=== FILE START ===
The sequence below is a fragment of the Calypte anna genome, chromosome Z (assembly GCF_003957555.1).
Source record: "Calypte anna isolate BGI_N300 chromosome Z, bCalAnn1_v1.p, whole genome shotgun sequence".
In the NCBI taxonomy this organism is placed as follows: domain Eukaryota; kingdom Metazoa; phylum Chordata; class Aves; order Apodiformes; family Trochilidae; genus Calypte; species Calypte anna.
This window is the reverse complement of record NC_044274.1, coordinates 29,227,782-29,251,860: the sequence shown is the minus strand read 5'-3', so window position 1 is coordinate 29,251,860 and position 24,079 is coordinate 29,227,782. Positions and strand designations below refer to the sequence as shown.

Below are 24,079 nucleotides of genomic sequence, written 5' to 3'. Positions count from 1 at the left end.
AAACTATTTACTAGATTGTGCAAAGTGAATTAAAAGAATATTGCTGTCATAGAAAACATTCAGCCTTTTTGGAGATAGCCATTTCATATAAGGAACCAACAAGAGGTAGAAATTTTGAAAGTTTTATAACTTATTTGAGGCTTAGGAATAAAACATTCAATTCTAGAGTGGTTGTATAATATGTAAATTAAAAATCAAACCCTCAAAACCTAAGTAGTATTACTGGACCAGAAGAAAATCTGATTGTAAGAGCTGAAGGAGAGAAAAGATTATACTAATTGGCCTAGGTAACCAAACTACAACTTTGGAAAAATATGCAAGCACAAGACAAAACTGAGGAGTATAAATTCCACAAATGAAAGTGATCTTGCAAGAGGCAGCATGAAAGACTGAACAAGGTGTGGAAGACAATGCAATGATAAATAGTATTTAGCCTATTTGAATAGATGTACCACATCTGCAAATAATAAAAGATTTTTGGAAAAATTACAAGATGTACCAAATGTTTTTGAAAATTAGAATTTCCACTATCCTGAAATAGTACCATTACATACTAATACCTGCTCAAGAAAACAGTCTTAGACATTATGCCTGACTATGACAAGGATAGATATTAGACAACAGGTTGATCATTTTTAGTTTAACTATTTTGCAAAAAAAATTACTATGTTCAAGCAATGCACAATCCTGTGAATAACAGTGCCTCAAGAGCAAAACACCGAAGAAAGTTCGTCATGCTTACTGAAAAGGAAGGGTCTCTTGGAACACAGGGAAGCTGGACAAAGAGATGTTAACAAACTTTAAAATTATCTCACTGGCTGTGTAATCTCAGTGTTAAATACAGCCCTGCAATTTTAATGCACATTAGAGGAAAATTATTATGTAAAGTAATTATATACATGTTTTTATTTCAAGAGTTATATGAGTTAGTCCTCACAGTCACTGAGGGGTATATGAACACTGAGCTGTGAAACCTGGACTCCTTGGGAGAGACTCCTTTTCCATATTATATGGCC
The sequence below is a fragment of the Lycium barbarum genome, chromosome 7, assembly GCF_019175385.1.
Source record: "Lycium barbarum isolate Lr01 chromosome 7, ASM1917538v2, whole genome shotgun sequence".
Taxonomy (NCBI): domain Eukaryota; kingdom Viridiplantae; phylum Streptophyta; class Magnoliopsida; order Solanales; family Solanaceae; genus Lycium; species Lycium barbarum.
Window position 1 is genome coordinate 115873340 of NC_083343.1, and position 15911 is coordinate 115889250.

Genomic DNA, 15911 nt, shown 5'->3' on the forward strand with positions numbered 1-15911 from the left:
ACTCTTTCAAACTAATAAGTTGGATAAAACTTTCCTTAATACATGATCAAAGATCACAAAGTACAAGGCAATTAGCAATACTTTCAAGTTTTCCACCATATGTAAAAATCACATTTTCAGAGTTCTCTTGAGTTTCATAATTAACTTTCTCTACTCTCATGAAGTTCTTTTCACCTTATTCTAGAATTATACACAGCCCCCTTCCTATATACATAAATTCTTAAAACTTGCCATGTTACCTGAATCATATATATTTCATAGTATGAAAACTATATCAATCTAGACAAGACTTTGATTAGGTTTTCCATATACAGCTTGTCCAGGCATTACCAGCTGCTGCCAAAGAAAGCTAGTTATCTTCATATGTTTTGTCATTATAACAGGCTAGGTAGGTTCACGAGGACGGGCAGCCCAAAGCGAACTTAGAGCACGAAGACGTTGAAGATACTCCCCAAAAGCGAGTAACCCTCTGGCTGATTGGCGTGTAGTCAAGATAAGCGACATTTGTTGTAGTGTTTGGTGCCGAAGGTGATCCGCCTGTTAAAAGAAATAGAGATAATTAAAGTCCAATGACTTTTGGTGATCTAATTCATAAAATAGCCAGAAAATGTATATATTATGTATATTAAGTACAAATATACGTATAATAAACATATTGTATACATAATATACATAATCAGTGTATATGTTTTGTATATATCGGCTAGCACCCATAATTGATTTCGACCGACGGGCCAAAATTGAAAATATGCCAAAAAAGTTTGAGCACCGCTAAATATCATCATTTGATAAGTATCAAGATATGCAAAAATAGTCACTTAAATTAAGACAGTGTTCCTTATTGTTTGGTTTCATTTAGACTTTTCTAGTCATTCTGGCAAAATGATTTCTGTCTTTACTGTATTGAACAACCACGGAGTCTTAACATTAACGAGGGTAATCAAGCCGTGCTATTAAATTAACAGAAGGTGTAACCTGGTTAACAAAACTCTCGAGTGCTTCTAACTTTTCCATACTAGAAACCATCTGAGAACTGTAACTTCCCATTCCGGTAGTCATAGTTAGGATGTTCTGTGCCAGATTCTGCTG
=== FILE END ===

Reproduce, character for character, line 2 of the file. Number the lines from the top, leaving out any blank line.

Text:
Source record: "Calypte anna isolate BGI_N300 chromosome Z, bCalAnn1_v1.p, whole genome shotgun sequence".